Grand theft pension “reform”
Gutting pensions is part of a massive transfer of wealth from the bottom to the top.
"PEOPLE ARE feeling like they're just violated--like someone stole their money for retirement."
So said JoAnn Washington-Murry, a 60-year-old child welfare specialist who has worked for the Illinois Department of Children and Family Services for almost 20 years. She saw her whole future thrown into question--by pension "reform."
Weeks before the Christmas holiday last month, Democratic Gov. Pat Quinn turned his back on union supporters who got him elected and signed one of the most comprehensive pieces of pension "reform" legislation in the country.
Or more accurately, pension deform. Based on projected retirement benefits for state workers with 25 years of service under the deformed system, Washington-Murry will receive $30,000 less over the next 18 years than she would have under the old plan.
Washington-Murry told an Associated Press reporter that she had planned for her retirement under the current pension system "It's just really scary right now to think about how we're going to do this," she said. "We might need to start looking now for another home, or I can keep working until the mortgage is paid."
Illinois--dominated by the Democrats, and despite a clause in its constitution stating that pension benefits "shall not be diminished or impaired"--may be leading the way, but it isn't alone.
The anxieties JoAnn Washington-Murry is experiencing are being repeated again and again, in states and cities across the country. Everywhere--whether it's Republicans in charge, blaming "overpaid" public employees or Democrats claiming we "all" need to sacrifice--the "pension crisis" has become the excuse to raise the retirement age, impose a cap on retirement benefits, reduce cost-of-living adjustments and increase employee contributions.
In Detroit, where the average annual pension payment to retired city workers is just $19,000, city officials cited $3.5 billion in unfunded pension costs as one of main reason for declaring bankruptcy. When Central Falls, R.I., declared bankruptcy in 2011, some city workers had their pension benefits slashed by more than half.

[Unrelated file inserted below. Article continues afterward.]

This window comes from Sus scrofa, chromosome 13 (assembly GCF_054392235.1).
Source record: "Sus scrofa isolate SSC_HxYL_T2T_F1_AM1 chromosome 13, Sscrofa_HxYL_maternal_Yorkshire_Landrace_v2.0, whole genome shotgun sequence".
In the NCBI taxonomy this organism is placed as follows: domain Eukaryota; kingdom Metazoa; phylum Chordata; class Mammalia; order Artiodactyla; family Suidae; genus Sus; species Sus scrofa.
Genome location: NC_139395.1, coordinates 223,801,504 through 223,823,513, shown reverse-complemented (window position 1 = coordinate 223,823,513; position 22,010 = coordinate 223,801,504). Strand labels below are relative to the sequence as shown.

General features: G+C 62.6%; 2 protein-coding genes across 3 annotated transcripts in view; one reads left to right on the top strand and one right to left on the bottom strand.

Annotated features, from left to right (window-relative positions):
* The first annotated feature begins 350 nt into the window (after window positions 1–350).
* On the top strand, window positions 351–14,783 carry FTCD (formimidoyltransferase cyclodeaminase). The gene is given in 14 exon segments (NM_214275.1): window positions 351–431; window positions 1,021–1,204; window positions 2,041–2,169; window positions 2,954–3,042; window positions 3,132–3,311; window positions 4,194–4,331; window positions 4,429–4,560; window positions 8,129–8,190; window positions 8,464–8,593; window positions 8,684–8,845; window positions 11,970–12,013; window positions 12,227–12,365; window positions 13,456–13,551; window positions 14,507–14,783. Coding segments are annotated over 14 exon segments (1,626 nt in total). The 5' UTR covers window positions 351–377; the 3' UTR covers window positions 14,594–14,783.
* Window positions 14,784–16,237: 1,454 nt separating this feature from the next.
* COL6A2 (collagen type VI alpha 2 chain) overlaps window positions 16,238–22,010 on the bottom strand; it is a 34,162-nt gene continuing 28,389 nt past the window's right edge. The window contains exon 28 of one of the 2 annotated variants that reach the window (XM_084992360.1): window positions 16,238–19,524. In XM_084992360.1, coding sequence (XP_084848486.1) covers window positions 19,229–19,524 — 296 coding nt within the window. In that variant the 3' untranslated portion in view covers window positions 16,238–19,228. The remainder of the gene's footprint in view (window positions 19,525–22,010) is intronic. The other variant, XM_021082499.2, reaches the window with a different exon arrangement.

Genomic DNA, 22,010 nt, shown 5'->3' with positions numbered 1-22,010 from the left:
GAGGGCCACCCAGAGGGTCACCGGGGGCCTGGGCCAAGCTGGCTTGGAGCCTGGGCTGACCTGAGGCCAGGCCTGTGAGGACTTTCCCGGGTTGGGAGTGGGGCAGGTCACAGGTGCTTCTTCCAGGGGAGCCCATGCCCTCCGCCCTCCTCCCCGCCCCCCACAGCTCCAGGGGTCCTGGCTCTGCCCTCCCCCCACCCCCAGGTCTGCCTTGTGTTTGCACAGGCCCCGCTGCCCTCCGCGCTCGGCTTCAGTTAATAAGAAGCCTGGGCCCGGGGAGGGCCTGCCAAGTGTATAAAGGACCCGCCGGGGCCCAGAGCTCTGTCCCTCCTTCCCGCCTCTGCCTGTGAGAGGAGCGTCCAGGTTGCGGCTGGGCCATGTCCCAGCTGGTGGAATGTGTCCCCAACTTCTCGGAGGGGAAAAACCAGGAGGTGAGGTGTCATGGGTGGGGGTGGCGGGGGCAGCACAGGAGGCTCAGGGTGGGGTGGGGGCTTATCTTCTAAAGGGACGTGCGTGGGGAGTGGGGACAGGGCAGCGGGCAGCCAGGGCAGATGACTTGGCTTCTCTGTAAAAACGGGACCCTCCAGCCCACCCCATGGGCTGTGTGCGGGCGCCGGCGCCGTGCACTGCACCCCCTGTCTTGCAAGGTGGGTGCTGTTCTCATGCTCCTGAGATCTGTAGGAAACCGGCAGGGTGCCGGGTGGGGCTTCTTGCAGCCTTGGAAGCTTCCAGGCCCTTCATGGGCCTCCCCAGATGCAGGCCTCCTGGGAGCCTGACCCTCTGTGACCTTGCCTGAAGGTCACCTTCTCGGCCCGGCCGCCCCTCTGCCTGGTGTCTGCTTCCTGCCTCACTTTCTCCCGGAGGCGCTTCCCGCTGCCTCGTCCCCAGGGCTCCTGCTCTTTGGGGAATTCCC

IRONICALLY, A solid pension was one reason why people may have chosen a government job with a lower salary than they could have gotten in the private sector--public employees could at least look forward to a more secure retirement.
Not anymore--now their futures are being stolen away before their eyes. More and more, governments at every level are asking employees to foot the bill for their own retirement, either requiring bigger individual contributions to pension plans or, often enough, shifting workers into 401(k) retirement plans.
This has been going on in the private sector for years, of course--shifting the responsibility for retirement savings from employer to employee, and the basis of those savings from defined-benefit pension plans with a fixed monthly retirement income to 401(k) plans, where the size of regular benefits and overall savings go up and down with the financial markets.
Pensions used to be the norm in jobs that paid a decent wage and provided good benefits.
When 401(k) plans--in which workers put a portion of their paycheck into an investment fund--emerged in the 1980s, they were viewed as a supplement to traditional pensions.
But today, 401(k) plans have overtaken traditional pensions--because it's a lot more profitable for private companies and "financially responsible" for governments to push the responsibility for retirement onto employees. Between 1990 and 2010, the percentage of private-sector employees with traditional pension plans dropped by half, from 42 percent to 22 percent.
Today, some 50 percent of private-sector workers rely on a 401(k) plan for retirement savings, according to the Economic Policy Institute (EPI). Some, though certainly not all, employers may contribute to the 401(k) plans of employees, but the employees take all the risk. There is no promise of the return on their retirement savings. It all depends on the fortunes of the financial markets--something most people know little about, and have even less control over.
Compounding the problem is the fact that working people have less and less money to devote to retirement savings. For the poorest 40 percent of U.S. workers, average household income has fallen by more than 10 percent since 2000, after accounting for inflation. If these workers had any money to put away for retirement beforehand, it's being eaten up by the decline in their paychecks that has only accelerated during the Great Recession.
Retirement savings reflect the widening gap between the rich and poor in the richest country on Earth. According to EPI figures from 2010, among households ranking in the top one-fifth in income, median savings in a retirement account was $160,000--compared to $8,000 to $36,000 for households on the lower four-fifths of the income ladder.
What's more, as the EPI points out: "These amounts are for households with savings in retirement accounts. The median for all households (including those with no savings) is close to zero since nearly half of households have no savings in these accounts."